World Cup Craft

I hate football.

I hate watching sport.

But there is something about being an ex-pat that suddenly makes you excited about things that at home you would have spurned as you would spurn a rabid dog.

Driving my car around my English town, I put on home-made mix CDs and sing along with unabashed abandon to cheesy Dutch songs from the 80s that my friends over in the Netherlands wouldn’t be caught dead listening to. I don’t even dare name them because my friends read my blog and I’d be able to hear their mocking laughter all the way across the North Sea. Some of these songs have become my son’s firm favourites, it’s that bad.

Similarly, I was not bothered about watching Holland play in the World Cup when I still lived at home. But now that I am abroad, this is a little bit of nationalism that I find myself indulging in. I watched the Netherlands play Spain with only half an eye, not expecting much, but in the aftermath I couldn’t help feeling a little thrill of national pride whenever people commented on the score to me (5-1, btw. For The Netherlands. Just saying).

So when it came to their second match and I discovered it was on at 5pm, I decided to make a thing of it. I told the kids that we were watching “Nederland” play football in the afternoon as a special treat. The Boy was excited, but I realised that he had very little concept as yet of supporting a national team (flags, colours, football songs) or even of football. He wouldn’t know what he was watching out for or when to cheer.

Time for some craft, I decided!

Materials

Materials

I got out some white paper and some chopsticks to make flags with, some scissors, pritt stick and coloured paper. The kids did all the glueing and I cut the red and blue paper into strips to stick onto their flags in (roughly) the right places.

little crafter

finished

Ready for waving!

Ready for waving!

Then it was time to explain the rules of football. Just in case you are a novice yourself, this is what you need to know: there are two teams. Our team is wearing blue and orange. When they kick the ball into the other team’s goal, you cheer and wave your home-made flag. (You’re welcome)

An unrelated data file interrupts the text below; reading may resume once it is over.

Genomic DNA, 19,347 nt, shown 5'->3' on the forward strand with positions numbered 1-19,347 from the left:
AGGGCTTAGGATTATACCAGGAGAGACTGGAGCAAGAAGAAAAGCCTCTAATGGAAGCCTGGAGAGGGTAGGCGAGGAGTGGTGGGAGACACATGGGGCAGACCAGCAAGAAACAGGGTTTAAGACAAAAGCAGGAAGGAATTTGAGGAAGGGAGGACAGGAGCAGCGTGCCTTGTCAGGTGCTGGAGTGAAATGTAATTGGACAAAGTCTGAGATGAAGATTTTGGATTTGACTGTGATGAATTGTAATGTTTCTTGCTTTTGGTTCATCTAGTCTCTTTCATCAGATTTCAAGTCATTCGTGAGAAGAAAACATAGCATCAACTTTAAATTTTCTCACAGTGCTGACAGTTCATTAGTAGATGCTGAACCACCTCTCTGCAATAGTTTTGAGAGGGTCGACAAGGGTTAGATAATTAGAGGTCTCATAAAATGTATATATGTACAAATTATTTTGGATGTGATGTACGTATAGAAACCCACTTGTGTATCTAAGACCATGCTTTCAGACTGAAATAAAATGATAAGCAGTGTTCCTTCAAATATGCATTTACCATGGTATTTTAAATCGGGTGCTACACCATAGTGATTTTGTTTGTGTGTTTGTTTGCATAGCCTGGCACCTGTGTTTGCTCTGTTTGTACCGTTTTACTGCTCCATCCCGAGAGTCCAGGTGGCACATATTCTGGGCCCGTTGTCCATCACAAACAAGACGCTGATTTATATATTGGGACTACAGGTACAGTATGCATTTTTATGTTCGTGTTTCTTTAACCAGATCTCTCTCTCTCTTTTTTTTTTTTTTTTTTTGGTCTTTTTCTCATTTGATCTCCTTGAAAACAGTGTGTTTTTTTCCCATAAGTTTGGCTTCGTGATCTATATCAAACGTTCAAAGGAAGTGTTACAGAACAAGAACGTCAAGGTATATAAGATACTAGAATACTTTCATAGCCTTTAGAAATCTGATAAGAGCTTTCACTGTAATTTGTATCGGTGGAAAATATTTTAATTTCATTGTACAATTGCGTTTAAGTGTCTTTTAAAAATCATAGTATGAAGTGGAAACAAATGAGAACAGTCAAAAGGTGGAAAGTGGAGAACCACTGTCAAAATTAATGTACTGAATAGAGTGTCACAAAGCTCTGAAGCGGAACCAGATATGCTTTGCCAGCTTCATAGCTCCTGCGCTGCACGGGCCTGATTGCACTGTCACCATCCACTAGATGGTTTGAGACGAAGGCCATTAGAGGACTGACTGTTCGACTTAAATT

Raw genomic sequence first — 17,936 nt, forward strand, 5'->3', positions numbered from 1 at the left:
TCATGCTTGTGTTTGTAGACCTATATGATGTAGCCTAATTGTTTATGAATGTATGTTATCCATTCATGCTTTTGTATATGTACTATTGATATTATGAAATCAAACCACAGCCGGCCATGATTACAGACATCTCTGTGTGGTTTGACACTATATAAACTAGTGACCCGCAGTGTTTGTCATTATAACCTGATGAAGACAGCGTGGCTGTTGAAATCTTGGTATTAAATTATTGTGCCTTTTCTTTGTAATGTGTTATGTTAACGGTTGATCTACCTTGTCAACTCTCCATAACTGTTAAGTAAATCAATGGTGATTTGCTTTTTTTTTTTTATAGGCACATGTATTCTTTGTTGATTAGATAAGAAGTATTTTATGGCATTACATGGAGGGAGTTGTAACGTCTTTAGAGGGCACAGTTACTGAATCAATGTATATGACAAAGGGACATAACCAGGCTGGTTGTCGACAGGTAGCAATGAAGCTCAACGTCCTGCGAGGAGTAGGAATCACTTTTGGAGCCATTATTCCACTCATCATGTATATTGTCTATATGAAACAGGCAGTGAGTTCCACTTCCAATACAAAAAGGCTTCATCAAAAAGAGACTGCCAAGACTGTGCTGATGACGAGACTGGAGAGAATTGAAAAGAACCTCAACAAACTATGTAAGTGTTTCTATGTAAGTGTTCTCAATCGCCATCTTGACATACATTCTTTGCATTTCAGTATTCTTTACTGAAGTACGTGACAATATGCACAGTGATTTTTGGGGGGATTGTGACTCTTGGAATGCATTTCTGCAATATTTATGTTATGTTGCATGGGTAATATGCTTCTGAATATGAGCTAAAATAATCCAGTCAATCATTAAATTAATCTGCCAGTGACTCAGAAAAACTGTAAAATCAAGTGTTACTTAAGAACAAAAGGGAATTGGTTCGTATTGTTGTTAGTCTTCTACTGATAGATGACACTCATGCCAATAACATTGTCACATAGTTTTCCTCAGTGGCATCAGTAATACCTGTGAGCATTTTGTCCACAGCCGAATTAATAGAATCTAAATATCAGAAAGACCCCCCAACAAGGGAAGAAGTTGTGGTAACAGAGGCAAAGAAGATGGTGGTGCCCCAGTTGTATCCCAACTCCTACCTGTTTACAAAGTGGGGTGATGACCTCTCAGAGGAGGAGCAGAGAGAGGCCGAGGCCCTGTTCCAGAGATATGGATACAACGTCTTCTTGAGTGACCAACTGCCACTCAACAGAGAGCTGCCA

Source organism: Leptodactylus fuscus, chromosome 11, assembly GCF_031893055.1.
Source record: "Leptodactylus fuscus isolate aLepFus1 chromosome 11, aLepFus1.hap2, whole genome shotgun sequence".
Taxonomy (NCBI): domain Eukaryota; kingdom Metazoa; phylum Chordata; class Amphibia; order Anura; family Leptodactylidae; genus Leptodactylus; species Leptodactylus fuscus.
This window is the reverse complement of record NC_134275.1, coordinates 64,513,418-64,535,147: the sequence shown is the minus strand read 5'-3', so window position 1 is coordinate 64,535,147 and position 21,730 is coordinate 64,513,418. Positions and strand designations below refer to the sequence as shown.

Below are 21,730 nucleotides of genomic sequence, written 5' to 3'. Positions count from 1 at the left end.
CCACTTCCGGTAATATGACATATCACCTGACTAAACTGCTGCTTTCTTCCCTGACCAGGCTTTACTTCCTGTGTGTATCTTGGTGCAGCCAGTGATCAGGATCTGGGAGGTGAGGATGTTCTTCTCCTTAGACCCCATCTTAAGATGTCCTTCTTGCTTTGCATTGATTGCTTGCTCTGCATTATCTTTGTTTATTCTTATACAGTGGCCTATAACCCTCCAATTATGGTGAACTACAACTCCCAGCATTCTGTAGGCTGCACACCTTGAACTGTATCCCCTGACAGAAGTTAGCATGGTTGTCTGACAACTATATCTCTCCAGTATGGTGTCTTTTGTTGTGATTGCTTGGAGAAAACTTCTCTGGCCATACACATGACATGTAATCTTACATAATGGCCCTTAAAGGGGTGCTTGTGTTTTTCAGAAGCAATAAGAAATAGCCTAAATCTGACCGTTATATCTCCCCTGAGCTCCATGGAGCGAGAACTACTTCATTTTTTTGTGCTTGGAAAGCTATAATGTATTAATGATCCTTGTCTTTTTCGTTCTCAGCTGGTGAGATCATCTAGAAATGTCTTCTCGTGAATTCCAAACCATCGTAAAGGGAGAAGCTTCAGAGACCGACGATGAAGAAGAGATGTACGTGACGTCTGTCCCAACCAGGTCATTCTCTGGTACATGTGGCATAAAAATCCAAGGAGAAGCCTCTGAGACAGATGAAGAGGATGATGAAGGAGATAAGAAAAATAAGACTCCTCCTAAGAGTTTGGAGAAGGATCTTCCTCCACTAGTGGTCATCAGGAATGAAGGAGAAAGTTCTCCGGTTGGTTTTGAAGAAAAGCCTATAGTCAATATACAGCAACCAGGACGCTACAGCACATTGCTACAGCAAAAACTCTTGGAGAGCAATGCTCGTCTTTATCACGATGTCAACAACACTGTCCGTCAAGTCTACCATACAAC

pitch

The kids managed longer than I had expected. The Boy was keen to see the number at the top of the screen change from 0-0 and kept asking me why I “oohed” or “ahhhed” or groaned or tutted. I tried to stay patient and give him the details he craved (“that player was very naughty and pushed the player in the yellow shirt”). I knew the Boy had been needing the toilet for at least half an hour and I had tried suggesting he might see if there was any surprise wee before the match started but he insisted he didn’t need to. Twenty minutes into the game he squeaked: “I need the potty!” He dashed into the kitchen and just as the door swung shut behind him there was a deafening roar from the orange-clad fans in the stadium: Holland had scored the first goal. He stopped himself at the brink and came in, trousers around his ankles, to see what had happened. The numbers had changed! He went back out to finish the job but no sooner had he disappeared from the room or another shout went up, this time from the green and yellow fans. Australia had scored! My poor boy wailed: “I can’t wee if they keep shouting ‘yay!'”

The Girl was not into it. It wasn’t long before she got bored with watching tiny people run up and down a green screen and started wailing that she wanted Dora, Boots and Diego. I asked the Boy what he wanted. He admitted that he wouldn’t mind a bit of Dora, Boots and Diego either. So we switched to Nick Jr and learned to say “por favor” instead. I couldn’t blame them really. Despite my new found patriotism, I still struggle to suppress a yawn when faced with 90 minutes of football and at half time I was starting to long for a rip-roaring adventure with Dora myself. Perhaps for their third match this afternoon I should just stick to waving a paper flag while watching the highlights…

 

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In-flight entertainment for young children

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I have already written a philosophical post about our recent holiday and how the children grew up in that one week and all the stuff we learned.

This one is where I give you some Extremely Useful Tips about travelling on a plane with small people. Brace yourselves.

On the plane on the way over, we were sitting opposite a mum travelling solo with four children, ranging in age from 18 months to 7 or 8. Having some experience of taking my two children on an aeroplane by myself, first of all I need to say: my hat off to you, you are one brave lady. Her kids behaved atrociously during the whole flight: bickering, arguing, screaming, crying, kicking against seats, making outrageous demands, not staying in their seat at safety-critical moments etc. Their rather stressed and worn out mother, trapped with the youngest on her lap, made empty threats from across the aisle at her three older kids who were seated together by themselves.